Alexis Assadi: My Top-5 Favourite Rappers
It was surprisingly difficult to assemble a list of my favourite rap artists. There is so much talent, so many good songs — how does one narrow it down to an artificial group? Moreover, how can one compare cultural gods, like 2Pac and The Notorious B.I.G. to a group like the Rascalz? The latter had just a couple of minor hits. But they’re from my hometown and their music reminds me of my childhood. To me, their songs are great, but are also incomparable to The Greats.
Ultimately, I concocted my list by using the following metrics:
- How often I listen to the artist’s music
- How much I love their songs that I listen to
I avoided consideration for commercial success, career longevity and cultural significance, etc. It was solely done based on personal preference. Here’s what I came up with.
5. Bone Thugs ~N~ Harmony
I’ve listened to Bone Thugs since I was 15 years old. I was immediately drawn to their speedy lyrics, good singing and creative melodies. They were different from anyone I had heard before. My favourite album from Bone is E. 1999 Eternal, which features tracks like Down ’71, Land of Tha Heartless and Crept & We Came. I also enjoyed Thug World Order, especially songs like Pump Pump and If I Fall.
The rest of Bone Thugs’ albums were disappointing to me. They each had a couple of astounding songs, but were otherwise sub-par in my view. For example, Thug Luv and Handle the Vibe from the Art of War were great jams. I also love tracks from Bizzy Bone’s solo album, Alpha and Omega, such as Murdah, Better Run, Better Hide and Not Afraid.
Note: does anyone know where I can buy Alpha and Omega from? I used to have the album back in high school, but have lost it. I’ve been listening via YouTube ever since!
While Bone Thugs ~N~ Harmony lacked any sort of consistency, they have a catalogue of about 50 songs that I cherish. For that reason, I’m grateful to have them in my top-five list of rappers.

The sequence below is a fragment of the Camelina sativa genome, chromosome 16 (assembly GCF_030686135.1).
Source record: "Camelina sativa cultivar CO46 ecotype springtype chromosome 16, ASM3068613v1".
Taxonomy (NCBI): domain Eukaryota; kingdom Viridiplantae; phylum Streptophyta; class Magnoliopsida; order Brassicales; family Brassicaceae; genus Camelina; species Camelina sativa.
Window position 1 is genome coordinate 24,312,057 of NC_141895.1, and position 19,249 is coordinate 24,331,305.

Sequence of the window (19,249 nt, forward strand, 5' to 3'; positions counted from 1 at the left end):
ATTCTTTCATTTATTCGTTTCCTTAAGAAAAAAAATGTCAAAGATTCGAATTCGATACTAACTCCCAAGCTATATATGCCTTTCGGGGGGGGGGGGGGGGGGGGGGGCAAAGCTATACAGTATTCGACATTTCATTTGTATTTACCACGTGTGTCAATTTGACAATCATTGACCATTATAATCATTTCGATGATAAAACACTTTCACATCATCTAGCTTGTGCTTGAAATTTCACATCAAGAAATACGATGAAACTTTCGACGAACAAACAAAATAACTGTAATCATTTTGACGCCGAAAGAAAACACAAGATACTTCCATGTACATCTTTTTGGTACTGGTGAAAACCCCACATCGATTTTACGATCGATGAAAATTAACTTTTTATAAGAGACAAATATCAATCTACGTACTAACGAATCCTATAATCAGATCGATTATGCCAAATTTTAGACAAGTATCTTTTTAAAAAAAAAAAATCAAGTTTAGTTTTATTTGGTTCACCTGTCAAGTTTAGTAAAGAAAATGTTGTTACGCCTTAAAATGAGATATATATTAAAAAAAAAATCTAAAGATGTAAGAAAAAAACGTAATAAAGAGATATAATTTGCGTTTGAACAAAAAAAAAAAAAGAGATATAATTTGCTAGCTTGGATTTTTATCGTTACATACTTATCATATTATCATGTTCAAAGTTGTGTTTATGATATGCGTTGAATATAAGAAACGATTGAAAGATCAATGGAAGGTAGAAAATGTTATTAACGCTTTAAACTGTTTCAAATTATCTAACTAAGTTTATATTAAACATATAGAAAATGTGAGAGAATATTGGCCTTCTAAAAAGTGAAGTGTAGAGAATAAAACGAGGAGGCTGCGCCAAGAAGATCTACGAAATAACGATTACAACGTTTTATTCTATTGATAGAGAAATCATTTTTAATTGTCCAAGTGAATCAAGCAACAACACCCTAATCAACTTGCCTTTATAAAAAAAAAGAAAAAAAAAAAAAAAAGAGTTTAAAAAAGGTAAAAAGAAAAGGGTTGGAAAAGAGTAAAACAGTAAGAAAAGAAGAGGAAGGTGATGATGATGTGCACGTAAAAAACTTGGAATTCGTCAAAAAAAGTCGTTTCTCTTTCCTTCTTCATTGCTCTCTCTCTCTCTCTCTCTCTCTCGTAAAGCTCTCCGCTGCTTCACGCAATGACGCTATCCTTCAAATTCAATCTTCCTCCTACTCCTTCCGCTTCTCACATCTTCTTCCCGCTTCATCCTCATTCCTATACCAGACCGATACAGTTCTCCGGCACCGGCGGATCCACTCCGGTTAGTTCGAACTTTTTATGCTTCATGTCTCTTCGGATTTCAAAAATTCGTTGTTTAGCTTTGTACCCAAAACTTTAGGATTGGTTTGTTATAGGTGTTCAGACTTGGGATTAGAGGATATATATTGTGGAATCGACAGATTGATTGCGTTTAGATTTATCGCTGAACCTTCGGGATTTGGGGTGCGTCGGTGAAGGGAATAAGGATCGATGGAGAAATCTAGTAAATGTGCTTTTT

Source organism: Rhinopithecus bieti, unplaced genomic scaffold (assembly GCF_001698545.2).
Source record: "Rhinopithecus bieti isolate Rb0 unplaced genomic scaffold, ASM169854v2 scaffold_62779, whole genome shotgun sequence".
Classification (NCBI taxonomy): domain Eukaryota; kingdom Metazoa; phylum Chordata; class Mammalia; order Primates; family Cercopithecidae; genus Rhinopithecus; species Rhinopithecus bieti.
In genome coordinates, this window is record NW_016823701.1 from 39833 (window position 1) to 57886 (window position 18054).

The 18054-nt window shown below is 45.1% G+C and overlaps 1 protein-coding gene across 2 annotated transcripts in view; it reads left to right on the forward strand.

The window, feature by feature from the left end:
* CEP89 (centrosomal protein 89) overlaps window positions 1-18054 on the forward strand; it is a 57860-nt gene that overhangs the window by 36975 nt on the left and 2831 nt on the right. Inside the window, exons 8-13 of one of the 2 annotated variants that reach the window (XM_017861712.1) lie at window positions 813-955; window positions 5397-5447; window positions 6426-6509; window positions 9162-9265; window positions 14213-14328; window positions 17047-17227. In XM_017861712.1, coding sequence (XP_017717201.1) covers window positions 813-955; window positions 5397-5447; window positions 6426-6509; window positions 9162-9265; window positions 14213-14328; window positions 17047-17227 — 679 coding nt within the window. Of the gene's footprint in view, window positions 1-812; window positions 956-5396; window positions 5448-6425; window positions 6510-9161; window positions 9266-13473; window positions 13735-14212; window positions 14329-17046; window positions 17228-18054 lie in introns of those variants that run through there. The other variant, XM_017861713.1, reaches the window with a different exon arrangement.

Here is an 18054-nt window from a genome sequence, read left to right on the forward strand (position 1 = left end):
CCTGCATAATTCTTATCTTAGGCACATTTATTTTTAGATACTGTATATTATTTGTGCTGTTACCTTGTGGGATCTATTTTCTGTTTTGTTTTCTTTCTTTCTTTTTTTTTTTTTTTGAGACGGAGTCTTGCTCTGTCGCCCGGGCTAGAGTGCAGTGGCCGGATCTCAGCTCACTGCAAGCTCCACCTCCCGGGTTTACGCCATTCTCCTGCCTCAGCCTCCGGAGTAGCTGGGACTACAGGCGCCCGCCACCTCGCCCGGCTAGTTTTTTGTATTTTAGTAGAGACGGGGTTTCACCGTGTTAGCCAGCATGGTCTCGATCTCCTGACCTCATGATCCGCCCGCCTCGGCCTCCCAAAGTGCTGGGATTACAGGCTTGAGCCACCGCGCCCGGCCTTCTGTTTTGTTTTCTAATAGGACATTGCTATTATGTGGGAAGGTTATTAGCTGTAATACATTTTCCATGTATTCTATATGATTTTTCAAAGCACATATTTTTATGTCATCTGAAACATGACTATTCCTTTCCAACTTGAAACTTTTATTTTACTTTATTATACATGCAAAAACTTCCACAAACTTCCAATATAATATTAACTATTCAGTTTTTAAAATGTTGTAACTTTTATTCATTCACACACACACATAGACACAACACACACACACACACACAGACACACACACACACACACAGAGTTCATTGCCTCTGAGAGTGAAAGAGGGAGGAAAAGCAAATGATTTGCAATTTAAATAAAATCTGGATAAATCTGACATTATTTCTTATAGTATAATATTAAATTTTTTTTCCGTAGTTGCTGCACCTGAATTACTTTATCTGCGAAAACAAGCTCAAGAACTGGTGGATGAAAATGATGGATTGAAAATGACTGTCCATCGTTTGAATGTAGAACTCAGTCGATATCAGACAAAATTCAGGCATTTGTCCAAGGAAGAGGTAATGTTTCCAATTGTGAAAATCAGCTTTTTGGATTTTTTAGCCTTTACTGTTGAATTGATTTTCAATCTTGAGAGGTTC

DMX is clearly not the best lyricist and did not have longevity. But the following songs are absolute bangers.
- Ruff Ryders’ Anthem
- Get at Me Dog
- Party Up
- We Right Here
- Where the Hood At
- What’s My Name?
In my opinion, they, alone, make him one of the best rappers ever.
3. 50 Cent
50 Cent achieved extreme commercial success when I was in the ninth grade. To this day, I have never seen anything like it. Kids from around the world were hooked by songs like Wanksta and In Da Club. 50 Cent, infamously, had also been shot nine times.
Unlike today’s megastar rappers like Drake, people weren’t just drawn to 50 Cent’s music. They believed his story. They were sucked in by his aura. He was a tough, heavyweight gangster who was backed by powerhouses like Eminem and Dr. Dre. Nothing like it existed at the time. You know all the rappers who try to get famous through violence or by dissing other rappers? That was all prompted by 50 Cent.
While waiting for his first smash album, Get Rich or Die Tryin’, I picked up a 50 Cent CD called Guess Who’s Back. It’s got a couple of the best rap songs I’ve ever heard, including Doo Wop Freestlye. When Get Rich or Die Tryin’ was eventually released, I listened to it non-stop for years (and still do). Each and every track on that album is incredible.
Similar to Bone Thugs, 50 Cent’s musical discography afterwards is a bit hit-or-miss to me. But, damn, he has some really good songs!
Note: do yourself a favour and listen to How to Rob, which 50 Cent released in 1999 way before he became internationally famous.
2. Big Pun
If I could only listen to one album for the rest of my life, it would be Capital Punishment by Big Pun. His ridiculous sense of humour, intricate rhymes and sweet beat selection makes it a classic. The song, Boomerang, has to be one of the best ever produced.
I was introduced to Big Pun in grade eight by a classmate. The first track I heard was Twinz, featuring Fat Joe. I was blown away by the following wordplay:
Hop in your Hummer, the Punisher’s ready
Meet me at Vito’s with Noodles, we’ll do this dude while he’s slurping spaghetti
Everybody kiss the fucking floor, Joey Crack
Buck em all if they move, Noodles shoot that fucking whore
Dead in the middle of Little Italy little did we know
That we riddled some middlemen who didn’t do diddly
Sadly, Big Pun died before he could leave us with an extensive catalogue. His second album, Yeeeah Baby, was pretty good, but incomparable to the first. However, Capital Punishment has been on heavy rotation in my household for 15 years.
Eminem is the greatest rapper ever. Unless you don’t like his music all that much, it’s difficult to argue otherwise. In addition to loving his songs, Eminem:
- is one of the best-selling musicians in history
- has four incredible albums (The Slim Shady LP, The Marshall Mathers LP, The Eminem Show and Kamikaze)
- has career longevity
- is a great lyricist
- had a successful movie, 8 Mile
- is a cultural icon who drew the ire of both parents and politicians, alike
- opened the rap genre to billions of new listeners. He helped expand commercial rap beyond the borders of the USA. Basically, the promulgation of rap music can be broken down into two eras: Before Eminem and After Eminem.
- is so influential in rap that it became “uncool” to like Eminem
Jay-Z, Biggie Smalls, 2Pac and Nas are all great artists to me. I just couldn’t squeeze them into my top-five.